Last few days i was playing with an Infocast 8″, the goal was to change the base OS provided by Insignia Inc. and replace it with the Angstrom Linux Kernel provided by the Chumby OpenEmbedded packages builder. For some reason there’s no similar images available for download.

FTDI Interface


After doing minor tweaks to the chumby-oe project, get some help from Guy Carpenter (thanks!) and fix some bitbake files, i managed to create a new bootable image with Wifi support (i mention this because the Marvel wifi chip requires some specific firmware files)

Infocast 8 booting

Infocast 8 booting Angstrom Linux Kernel

Now connect to the Wifi AP is a little tricky, you need to set something in the following order:

# iwpriv mlan0 setregioncode 0x10
# ifconfig mlan0 up
# iwconfig mlan0 mode managed
# iwconfig mlan0 key YOUR_WEP_KEY
# iwconfig mlan0 key on
# iwconfig mlan0 essid YOUR_ESSID
# udhcpc -i mlan0

After that you will be able to connect to your AP and have network access.

You can download the ROM image from here, or if you prefer, you can browse the whole content. Once you get the ROM image you need to burn it into the internal 2G SD Card, you can do it with: dd if=rom-chumby-silvermoon-chumby-starter-image.img of=/dev/sdX bs=8M. Make sure before to run the dd command, do a manual umount for each partition.

I can not omit the huge impact that the NodeJS project is having as a server side solution with performance and features for new projects nowadays. As i wrote yesterday, i attended the Startechconf and at least two companies are putting their efforts to move to NodeJS as backend solution for their web infraestructure in a few projects: Yahoo and ForkHQ.

I did not know too much about NodeJS, so i dedicated some time to read the documentation and papers available, so being a web server side guy i would like to share my opinion, because i listen too much about that everybody must move to NodeJS.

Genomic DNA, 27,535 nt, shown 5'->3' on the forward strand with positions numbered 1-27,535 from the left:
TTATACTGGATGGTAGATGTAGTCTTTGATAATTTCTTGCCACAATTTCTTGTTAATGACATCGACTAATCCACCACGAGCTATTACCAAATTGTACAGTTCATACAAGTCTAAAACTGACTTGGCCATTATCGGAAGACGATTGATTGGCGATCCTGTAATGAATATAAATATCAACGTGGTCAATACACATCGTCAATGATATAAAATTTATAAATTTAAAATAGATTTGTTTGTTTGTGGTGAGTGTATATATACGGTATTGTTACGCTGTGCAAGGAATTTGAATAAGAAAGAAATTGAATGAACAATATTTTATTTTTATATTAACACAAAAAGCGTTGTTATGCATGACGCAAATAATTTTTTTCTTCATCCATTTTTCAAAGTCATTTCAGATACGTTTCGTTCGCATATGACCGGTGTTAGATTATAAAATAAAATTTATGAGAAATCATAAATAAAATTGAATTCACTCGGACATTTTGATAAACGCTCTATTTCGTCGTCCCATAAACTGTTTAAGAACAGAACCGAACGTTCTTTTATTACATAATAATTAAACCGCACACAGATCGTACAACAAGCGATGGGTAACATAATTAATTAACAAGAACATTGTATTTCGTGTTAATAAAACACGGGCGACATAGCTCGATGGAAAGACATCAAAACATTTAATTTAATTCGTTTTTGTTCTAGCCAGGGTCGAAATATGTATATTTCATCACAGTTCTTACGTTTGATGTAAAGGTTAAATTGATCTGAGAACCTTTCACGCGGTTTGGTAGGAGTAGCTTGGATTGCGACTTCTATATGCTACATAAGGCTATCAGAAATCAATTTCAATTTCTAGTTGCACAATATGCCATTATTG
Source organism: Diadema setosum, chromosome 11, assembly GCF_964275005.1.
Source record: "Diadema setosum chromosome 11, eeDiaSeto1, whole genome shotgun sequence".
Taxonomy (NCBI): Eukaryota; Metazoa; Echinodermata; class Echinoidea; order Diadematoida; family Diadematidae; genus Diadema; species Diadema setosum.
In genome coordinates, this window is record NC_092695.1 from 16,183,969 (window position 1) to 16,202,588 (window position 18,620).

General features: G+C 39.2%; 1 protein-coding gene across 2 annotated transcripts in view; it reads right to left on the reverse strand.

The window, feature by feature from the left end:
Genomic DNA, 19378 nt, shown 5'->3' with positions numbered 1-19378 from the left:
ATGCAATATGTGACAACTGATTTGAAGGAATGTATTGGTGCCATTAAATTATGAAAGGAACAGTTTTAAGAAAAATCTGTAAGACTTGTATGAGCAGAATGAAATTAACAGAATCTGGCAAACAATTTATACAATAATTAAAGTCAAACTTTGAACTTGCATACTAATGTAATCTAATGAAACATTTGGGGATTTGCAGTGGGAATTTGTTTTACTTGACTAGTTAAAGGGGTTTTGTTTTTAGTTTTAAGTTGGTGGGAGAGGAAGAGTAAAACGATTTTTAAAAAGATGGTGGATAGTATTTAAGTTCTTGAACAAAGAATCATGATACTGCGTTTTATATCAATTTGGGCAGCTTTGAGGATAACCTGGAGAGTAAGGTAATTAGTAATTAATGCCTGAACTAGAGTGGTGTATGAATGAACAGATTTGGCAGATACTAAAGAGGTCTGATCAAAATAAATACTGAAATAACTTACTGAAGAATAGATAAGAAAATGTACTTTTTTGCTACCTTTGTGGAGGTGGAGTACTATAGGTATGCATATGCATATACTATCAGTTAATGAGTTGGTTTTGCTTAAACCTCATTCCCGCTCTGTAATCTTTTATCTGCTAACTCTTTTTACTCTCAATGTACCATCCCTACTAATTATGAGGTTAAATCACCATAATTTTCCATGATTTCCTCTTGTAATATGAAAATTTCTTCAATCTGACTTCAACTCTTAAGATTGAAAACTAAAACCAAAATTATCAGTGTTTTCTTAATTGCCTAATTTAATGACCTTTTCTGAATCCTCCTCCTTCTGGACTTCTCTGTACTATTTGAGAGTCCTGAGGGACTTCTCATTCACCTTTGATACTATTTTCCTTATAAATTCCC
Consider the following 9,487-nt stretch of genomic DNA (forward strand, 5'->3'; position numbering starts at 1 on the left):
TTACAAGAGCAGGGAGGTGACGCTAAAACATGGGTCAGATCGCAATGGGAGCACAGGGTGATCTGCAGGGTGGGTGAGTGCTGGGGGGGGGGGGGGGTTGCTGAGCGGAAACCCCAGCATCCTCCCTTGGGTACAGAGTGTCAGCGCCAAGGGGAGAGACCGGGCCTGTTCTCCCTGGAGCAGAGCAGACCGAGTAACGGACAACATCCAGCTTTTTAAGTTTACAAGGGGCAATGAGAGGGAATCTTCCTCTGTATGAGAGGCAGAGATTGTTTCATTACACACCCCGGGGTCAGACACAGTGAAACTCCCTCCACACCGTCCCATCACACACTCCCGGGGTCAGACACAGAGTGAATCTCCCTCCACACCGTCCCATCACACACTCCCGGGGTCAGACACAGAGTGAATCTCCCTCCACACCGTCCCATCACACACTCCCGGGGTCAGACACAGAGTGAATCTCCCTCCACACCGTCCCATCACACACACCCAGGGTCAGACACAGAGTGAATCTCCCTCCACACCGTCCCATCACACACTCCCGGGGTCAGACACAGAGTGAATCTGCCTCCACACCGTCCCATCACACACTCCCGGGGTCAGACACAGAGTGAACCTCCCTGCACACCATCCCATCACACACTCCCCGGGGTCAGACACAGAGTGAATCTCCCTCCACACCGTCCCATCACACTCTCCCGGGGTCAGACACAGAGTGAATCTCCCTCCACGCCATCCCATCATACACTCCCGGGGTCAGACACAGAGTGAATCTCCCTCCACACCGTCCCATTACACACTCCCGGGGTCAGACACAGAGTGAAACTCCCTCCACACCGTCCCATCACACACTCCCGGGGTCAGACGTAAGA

The primary feature of NodeJS is that provides a framework  based in a language thats handled by thousands of people: Javascript, if you are a real web developer you know what is JavaScript and you know how to deal with it, so you can jump directly from the client to the server side and write your own implementation, based on an event driven infrastructure with reduced I/O and better performance than dynamic content generators available such as Ruby, Python or PHP.  It’s pretty interesting as technology which expose new possibilities to improve backend sides, but you must know when and where to use it.

The good thing is that Node abstract you from the dirty low level concepts of a web server like threading, shared memory, asynchronous sockets, reduced I/O, etc. But this have a cost, this is not magic, is just cool, because it works and have demonstrated to perform very well and have a level of trust as is written on top of V8 JavaScript engine supported by Google. The cost of an event driven solution is that if for some reason the program have an exception, the whole service will block or even crash depending of the case, so you must be aware because if something similar happen. As an example, if some Apache context fails, it will kill the process or thread and start a new one, which is not the case of a common event driven web server. What happen if you have 1000 connections transferring data and the program fail ?, it will be critical, and this things happens when working in high production environment, if you have 50 requests per day you are safe and you can stop reading now 🙂

Node fills fine if you have thousands of incoming connections and your computing time is reduced, but if you will work with some complexity querying a database, doing some memcache or similar, you should start considering different options.

From now i start talking about solutions for really higher performance, Node is fast, but you cannot compare it with Apache, because Apache is the slowest web server available, compare it with NginX or Monkey. I will do a test now using the Apache Benchmark Utility comparing the NodeJS hello world example against Monkey which will serve a file which contains the Hello World message, the benchmark utility will perform 100.000 requests through 5000 concurrent connections.

NodeJS Benchmark

edsiper@monotop:/home/edsiper/# ab -n 100000 -c 5000 http://localhost:8888/
This is ApacheBench, Version 2.3 <$Revision: 655654 $>
Copyright 1996 Adam Twiss, Zeus Technology Ltd,
Licensed to The Apache Software Foundation,
Benchmarking localhost (be patient)

Completed 10000 requests
Completed 20000 requests
Completed 30000 requests
Completed 40000 requests